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Yellowish grass and small body of water in foreground, a few palm trees in the background.
Lake and palm swamps on the upper Peruaçu River in northern Minas Gerais, Brazil.
© Guilherme B. Ferreira

The Ignored Crisis in Brazil

Most people haven't heard of the Cerrado, and that's a problem

Portuguese translation available on the IEB website.

For months, the fires plaguing the Amazon made front-page headlines across the globe, and with good reason. The iconic rainforest stores millions of tons of carbon dioxide—its burning means a less stable climate across Earth. 

Fires also devasted another part of South America, but coverage of this catastrophe was scant.


Mostly-green parakeet sits on top branches of tree.
More than 800 bird species are found in the Cerrado, including the peach-fronted parakeet.
© O. Langrand

In the center of Brazil (plus small portions of Bolivia and Paraguay) lies 200 million hectares of tropical savannah known as the Cerrado. The first settlers in the Cerrado considered it a barren wasteland, but that couldn’t be further from the truth. This region is considered the most biodiverse tropical savanna on Earth, holding 5 percent of the world’s species. And, like the Amazon, the Cerrado holds a critically important amount of carbon.

The misunderstanding of the Cerrado’s importance is perhaps, in part, due to where its carbon is stored. The Cerrado’s savanna experiences a long dry season each year; trees and plants have adapted by growing down instead of up. As much as 70 percent of the Cerrado’s biomass is underground.

“For most Brazilians the Cerrado is the ‘ugly’ forest, since it has a long dry season and most of the trees don't grow tall, as in the Amazon,” said CEPF Regional Implementation Team Leader Michael Becker. “One has also to consider that the dimensions of the Cerrado are very difficult to grasp. Considering a north south axis, it spreads further than the distance between Chicago and Monterrey, Mexico, and has many differences landscapes.”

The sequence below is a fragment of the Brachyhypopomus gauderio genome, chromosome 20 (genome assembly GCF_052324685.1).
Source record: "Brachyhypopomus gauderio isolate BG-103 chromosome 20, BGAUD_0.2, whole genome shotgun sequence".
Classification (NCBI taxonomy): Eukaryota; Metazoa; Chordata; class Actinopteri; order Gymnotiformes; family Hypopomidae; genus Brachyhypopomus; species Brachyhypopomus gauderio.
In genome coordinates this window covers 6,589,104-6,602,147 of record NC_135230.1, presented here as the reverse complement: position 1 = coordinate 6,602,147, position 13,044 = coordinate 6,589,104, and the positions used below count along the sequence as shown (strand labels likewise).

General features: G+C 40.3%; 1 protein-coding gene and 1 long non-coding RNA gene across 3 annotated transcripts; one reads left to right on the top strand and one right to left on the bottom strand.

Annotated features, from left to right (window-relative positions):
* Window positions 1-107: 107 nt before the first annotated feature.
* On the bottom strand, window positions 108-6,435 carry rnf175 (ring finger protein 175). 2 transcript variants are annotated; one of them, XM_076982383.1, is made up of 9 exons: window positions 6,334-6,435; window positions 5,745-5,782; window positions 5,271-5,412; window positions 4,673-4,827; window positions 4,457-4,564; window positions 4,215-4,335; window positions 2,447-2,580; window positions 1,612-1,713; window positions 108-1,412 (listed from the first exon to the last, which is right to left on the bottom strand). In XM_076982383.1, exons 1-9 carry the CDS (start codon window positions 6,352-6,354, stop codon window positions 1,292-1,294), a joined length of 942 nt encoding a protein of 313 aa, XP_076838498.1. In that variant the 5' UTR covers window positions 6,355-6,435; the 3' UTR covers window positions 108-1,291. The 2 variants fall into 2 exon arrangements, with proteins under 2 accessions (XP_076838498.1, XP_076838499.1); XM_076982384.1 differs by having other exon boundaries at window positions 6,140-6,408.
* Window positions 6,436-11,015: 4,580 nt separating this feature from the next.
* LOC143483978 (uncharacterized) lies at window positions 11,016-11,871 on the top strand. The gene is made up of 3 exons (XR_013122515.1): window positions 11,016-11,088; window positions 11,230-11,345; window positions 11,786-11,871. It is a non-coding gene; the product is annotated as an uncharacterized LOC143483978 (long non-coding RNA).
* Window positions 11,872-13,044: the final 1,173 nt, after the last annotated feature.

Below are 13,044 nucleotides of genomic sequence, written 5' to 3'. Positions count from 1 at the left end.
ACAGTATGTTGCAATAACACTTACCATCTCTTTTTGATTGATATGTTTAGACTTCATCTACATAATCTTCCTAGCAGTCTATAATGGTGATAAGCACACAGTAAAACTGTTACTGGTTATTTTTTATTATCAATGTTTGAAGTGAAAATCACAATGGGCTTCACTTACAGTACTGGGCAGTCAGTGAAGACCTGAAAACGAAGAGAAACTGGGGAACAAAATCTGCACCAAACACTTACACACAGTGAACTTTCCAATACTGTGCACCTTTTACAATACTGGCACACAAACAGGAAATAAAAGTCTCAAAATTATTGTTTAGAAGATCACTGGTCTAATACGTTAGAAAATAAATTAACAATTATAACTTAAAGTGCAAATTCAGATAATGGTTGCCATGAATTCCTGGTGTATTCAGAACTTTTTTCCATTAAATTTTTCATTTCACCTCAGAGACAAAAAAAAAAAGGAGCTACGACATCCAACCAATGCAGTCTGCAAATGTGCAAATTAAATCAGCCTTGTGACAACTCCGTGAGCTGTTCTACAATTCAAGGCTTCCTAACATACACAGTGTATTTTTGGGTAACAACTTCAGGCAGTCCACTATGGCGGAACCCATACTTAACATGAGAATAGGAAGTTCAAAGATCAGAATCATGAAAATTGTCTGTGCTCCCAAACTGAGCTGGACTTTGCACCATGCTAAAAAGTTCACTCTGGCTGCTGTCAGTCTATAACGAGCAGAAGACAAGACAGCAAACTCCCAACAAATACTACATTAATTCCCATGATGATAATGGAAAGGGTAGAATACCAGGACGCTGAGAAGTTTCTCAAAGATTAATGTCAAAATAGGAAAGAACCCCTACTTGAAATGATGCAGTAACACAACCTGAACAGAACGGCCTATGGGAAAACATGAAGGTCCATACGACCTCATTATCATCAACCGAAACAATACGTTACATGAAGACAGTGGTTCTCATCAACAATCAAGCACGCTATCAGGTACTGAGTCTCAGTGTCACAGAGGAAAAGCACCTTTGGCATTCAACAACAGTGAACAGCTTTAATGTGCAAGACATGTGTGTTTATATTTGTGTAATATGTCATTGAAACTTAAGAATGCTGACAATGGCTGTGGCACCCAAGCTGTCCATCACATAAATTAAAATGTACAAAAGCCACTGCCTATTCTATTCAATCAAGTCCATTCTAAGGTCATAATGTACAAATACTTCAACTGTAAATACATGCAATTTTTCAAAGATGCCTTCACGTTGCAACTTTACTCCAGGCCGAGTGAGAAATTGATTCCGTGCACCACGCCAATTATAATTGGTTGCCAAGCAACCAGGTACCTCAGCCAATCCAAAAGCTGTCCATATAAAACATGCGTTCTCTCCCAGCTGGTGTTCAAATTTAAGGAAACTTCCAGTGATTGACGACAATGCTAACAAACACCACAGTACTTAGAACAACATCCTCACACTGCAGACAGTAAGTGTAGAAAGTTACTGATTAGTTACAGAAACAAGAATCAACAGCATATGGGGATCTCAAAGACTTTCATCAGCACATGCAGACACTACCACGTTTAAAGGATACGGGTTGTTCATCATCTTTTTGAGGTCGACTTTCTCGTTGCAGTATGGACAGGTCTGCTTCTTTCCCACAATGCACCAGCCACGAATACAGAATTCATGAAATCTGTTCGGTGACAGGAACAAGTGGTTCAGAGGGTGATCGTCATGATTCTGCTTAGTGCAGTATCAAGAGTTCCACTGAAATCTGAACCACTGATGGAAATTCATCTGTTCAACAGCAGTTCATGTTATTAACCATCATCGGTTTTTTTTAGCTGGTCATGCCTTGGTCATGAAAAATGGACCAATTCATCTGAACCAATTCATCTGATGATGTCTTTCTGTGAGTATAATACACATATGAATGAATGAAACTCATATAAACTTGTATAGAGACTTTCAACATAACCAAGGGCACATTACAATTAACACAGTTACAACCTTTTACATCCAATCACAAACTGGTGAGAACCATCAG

Living within the Cerrado’s varied ecosystems are some 5 million people, namely indigenous peoples, traditional communities and family farms. They rely on the region’s natural resources for their livelihoods. The biodiversity hotspot’s importance isn’t restricted to its borders, however. Rivers and rains within the Cerrado are connected to almost all of Brazil—assisting with agriculture, hydropower and human water consumption. 


2 cows in front on straw ground, a few other cows in background.
Cattle-raising is one of the main threats to the Cerrado ecosystems. © Flavio Forner

The second largest underground reservoir of water in the world—the Guarani Aquifer—as well as the largest wetland in the world—the Pantanal—depend on water flowing from the Cerrado.

Knowing all this, it’s alarming to learn that the Cerrado’s destruction is already well under way: About 50 percent of the hotspot has been deforested—primarily for large-scale agriculture—and a large portion of what is left has had some sort of interference. All this before the recent fires swept through the region.

There are, however, positive steps being taken to protect this critically important place:

  • Brazil’s flourishing coffee industry was taking a harsh toll on the hotspot, so CEPF grantee Instituto de Manejo e Certificação Florestal e Agrícola (IMAFLORA) co-founded the Cerrado Waters Consortium to make coffee production more sustainable. A payment for ecosystem services (PES) scheme is underway in the municipality of Patrocínio, with plans for replication in other parts of the Cerrado if it’s successful.
  • The buriti tree is found in abundance in the Cerrado and has serious revenue-generating potential. It can be overexploited, though, so CEPF grantee Cooperativa dos Agricultores Familiares e Agroextrativistas Grande Sertão (CGS) is training farmers in sustainable harvesting practices and efficient processing techniques. So far, more than 400 people have received training and income paid to farmers has increased.
  • The beta version of the Cerrado Knowledge online platform recently went live. Created by Fundação de Apoio a Pesquisa - Funape and Image Processing and Geoprocessing Laboratory (LAPIG), and funded by CEPF, the platform consolidates geospatial and census knowledge about the region, arming conservationists and the government with crucial data to help them make well-informed decisions.


5 people with their arms around each other sing and wear shirts that read "Somos Todas Cerravistas"
CEPF grantee ISPN is strengthening community support for conservation in the Cerrado. © Méle Dornelas
  • With help from a CEPF grant, the Kalunga—an isolated community of  descendant of runaway slaves—is using technology to map the area where they live, better enabling them to defend their land and traditional way of life.
  • CEPF grantee Funatura is working to establish 50 private natural heritage reserves in the Cerrado through several approaches, including showing landowners the untapped potential of ecotourism.

Efforts like these are encouraging, but the road to a healthy, thriving Cerrado will be long.

“With half of the Cerrado still preserved, this hotspot could be an excellent case study proving that conservation, people’s rights, and agricultural production can co-exist and share nature’s benefits,” Becker said. “CEPF is working towards that goal.”

Learn more about CEPF’s investment in the Cerrado Biodiversity Hotspot.